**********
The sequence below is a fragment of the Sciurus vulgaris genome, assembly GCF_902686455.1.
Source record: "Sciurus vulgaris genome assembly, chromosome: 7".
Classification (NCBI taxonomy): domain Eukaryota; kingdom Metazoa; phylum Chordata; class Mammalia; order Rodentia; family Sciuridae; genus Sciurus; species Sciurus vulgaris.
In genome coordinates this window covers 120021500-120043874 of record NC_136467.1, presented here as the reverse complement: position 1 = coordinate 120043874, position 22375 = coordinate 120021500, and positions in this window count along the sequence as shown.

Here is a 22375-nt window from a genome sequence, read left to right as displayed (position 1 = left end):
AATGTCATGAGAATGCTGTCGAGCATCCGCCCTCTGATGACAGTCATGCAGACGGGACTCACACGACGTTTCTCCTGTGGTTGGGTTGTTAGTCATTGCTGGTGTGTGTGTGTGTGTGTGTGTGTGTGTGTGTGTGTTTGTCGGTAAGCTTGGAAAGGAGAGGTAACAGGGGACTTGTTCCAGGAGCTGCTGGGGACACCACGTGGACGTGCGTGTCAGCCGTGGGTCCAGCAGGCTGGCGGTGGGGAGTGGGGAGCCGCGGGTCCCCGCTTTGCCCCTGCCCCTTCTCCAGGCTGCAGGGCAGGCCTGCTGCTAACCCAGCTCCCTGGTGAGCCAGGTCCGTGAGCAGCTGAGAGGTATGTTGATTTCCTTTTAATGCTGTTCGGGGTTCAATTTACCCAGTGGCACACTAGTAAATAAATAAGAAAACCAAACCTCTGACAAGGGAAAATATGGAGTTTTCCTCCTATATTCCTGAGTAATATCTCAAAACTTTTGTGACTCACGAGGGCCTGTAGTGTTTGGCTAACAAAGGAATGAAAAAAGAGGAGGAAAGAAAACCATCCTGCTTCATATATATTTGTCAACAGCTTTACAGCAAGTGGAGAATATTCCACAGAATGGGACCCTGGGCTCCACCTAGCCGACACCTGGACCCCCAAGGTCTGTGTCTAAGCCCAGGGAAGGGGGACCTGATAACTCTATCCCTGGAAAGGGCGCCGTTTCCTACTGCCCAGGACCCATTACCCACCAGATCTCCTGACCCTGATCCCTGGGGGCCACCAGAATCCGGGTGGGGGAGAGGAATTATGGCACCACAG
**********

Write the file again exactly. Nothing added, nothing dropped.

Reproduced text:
The sequence below is a fragment of the Sciurus vulgaris genome, assembly GCF_902686455.1.
Source record: "Sciurus vulgaris genome assembly, chromosome: 7".
Classification (NCBI taxonomy): domain Eukaryota; kingdom Metazoa; phylum Chordata; class Mammalia; order Rodentia; family Sciuridae; genus Sciurus; species Sciurus vulgaris.
In genome coordinates this window covers 120021500-120043874 of record NC_136467.1, presented here as the reverse complement: position 1 = coordinate 120043874, position 22375 = coordinate 120021500, and positions in this window count along the sequence as shown.

Here is a 22375-nt window from a genome sequence, read left to right as displayed (position 1 = left end):
AATGTCATGAGAATGCTGTCGAGCATCCGCCCTCTGATGACAGTCATGCAGACGGGACTCACACGACGTTTCTCCTGTGGTTGGGTTGTTAGTCATTGCTGGTGTGTGTGTGTGTGTGTGTGTGTGTGTGTGTGTGTTTGTCGGTAAGCTTGGAAAGGAGAGGTAACAGGGGACTTGTTCCAGGAGCTGCTGGGGACACCACGTGGACGTGCGTGTCAGCCGTGGGTCCAGCAGGCTGGCGGTGGGGAGTGGGGAGCCGCGGGTCCCCGCTTTGCCCCTGCCCCTTCTCCAGGCTGCAGGGCAGGCCTGCTGCTAACCCAGCTCCCTGGTGAGCCAGGTCCGTGAGCAGCTGAGAGGTATGTTGATTTCCTTTTAATGCTGTTCGGGGTTCAATTTACCCAGTGGCACACTAGTAAATAAATAAGAAAACCAAACCTCTGACAAGGGAAAATATGGAGTTTTCCTCCTATATTCCTGAGTAATATCTCAAAACTTTTGTGACTCACGAGGGCCTGTAGTGTTTGGCTAACAAAGGAATGAAAAAAGAGGAGGAAAGAAAACCATCCTGCTTCATATATATTTGTCAACAGCTTTACAGCAAGTGGAGAATATTCCACAGAATGGGACCCTGGGCTCCACCTAGCCGACACCTGGACCCCCAAGGTCTGTGTCTAAGCCCAGGGAAGGGGGACCTGATAACTCTATCCCTGGAAAGGGCGCCGTTTCCTACTGCCCAGGACCCATTACCCACCAGATCTCCTGACCCTGATCCCTGGGGGCCACCAGAATCCGGGTGGGGGAGAGGAATTATGGCACCACAG